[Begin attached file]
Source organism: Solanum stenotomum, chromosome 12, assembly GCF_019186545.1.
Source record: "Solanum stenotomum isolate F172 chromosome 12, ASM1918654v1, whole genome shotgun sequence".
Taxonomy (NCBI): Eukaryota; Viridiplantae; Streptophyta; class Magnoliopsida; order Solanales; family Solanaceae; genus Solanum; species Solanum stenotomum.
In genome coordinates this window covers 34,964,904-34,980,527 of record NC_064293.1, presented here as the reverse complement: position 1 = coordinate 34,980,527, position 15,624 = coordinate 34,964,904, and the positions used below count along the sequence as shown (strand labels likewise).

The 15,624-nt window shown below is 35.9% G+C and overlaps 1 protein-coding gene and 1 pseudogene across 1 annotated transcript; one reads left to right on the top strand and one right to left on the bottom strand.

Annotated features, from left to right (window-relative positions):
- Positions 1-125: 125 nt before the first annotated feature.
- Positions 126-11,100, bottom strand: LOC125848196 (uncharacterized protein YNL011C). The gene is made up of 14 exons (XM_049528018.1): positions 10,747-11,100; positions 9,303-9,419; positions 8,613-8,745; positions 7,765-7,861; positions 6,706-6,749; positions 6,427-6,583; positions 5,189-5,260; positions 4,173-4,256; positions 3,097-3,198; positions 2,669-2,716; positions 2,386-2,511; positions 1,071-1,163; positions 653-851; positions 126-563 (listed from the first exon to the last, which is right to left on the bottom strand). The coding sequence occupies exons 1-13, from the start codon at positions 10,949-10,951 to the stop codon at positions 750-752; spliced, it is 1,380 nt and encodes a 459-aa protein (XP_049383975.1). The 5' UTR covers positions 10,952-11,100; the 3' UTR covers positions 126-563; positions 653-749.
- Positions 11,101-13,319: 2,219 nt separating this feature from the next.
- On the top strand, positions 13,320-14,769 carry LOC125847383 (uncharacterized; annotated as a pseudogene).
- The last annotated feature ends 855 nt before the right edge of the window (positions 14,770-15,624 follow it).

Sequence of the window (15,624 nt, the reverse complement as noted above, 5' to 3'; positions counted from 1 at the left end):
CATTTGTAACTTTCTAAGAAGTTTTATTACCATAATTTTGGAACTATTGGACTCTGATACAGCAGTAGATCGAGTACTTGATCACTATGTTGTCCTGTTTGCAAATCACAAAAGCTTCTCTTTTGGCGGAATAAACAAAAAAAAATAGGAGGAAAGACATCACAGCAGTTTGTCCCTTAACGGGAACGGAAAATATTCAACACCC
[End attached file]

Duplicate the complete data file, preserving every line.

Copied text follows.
Source organism: Solanum stenotomum, chromosome 12, assembly GCF_019186545.1.
Source record: "Solanum stenotomum isolate F172 chromosome 12, ASM1918654v1, whole genome shotgun sequence".
Taxonomy (NCBI): Eukaryota; Viridiplantae; Streptophyta; class Magnoliopsida; order Solanales; family Solanaceae; genus Solanum; species Solanum stenotomum.
In genome coordinates this window covers 34,964,904-34,980,527 of record NC_064293.1, presented here as the reverse complement: position 1 = coordinate 34,980,527, position 15,624 = coordinate 34,964,904, and the positions used below count along the sequence as shown (strand labels likewise).

The 15,624-nt window shown below is 35.9% G+C and overlaps 1 protein-coding gene and 1 pseudogene across 1 annotated transcript; one reads left to right on the top strand and one right to left on the bottom strand.

Annotated features, from left to right (window-relative positions):
- Positions 1-125: 125 nt before the first annotated feature.
- Positions 126-11,100, bottom strand: LOC125848196 (uncharacterized protein YNL011C). The gene is made up of 14 exons (XM_049528018.1): positions 10,747-11,100; positions 9,303-9,419; positions 8,613-8,745; positions 7,765-7,861; positions 6,706-6,749; positions 6,427-6,583; positions 5,189-5,260; positions 4,173-4,256; positions 3,097-3,198; positions 2,669-2,716; positions 2,386-2,511; positions 1,071-1,163; positions 653-851; positions 126-563 (listed from the first exon to the last, which is right to left on the bottom strand). The coding sequence occupies exons 1-13, from the start codon at positions 10,949-10,951 to the stop codon at positions 750-752; spliced, it is 1,380 nt and encodes a 459-aa protein (XP_049383975.1). The 5' UTR covers positions 10,952-11,100; the 3' UTR covers positions 126-563; positions 653-749.
- Positions 11,101-13,319: 2,219 nt separating this feature from the next.
- On the top strand, positions 13,320-14,769 carry LOC125847383 (uncharacterized; annotated as a pseudogene).
- The last annotated feature ends 855 nt before the right edge of the window (positions 14,770-15,624 follow it).

Sequence of the window (15,624 nt, the reverse complement as noted above, 5' to 3'; positions counted from 1 at the left end):
CATTTGTAACTTTCTAAGAAGTTTTATTACCATAATTTTGGAACTATTGGACTCTGATACAGCAGTAGATCGAGTACTTGATCACTATGTTGTCCTGTTTGCAAATCACAAAAGCTTCTCTTTTGGCGGAATAAACAAAAAAAAATAGGAGGAAAGACATCACAGCAGTTTGTCCCTTAACGGGAACGGAAAATATTCAACACCC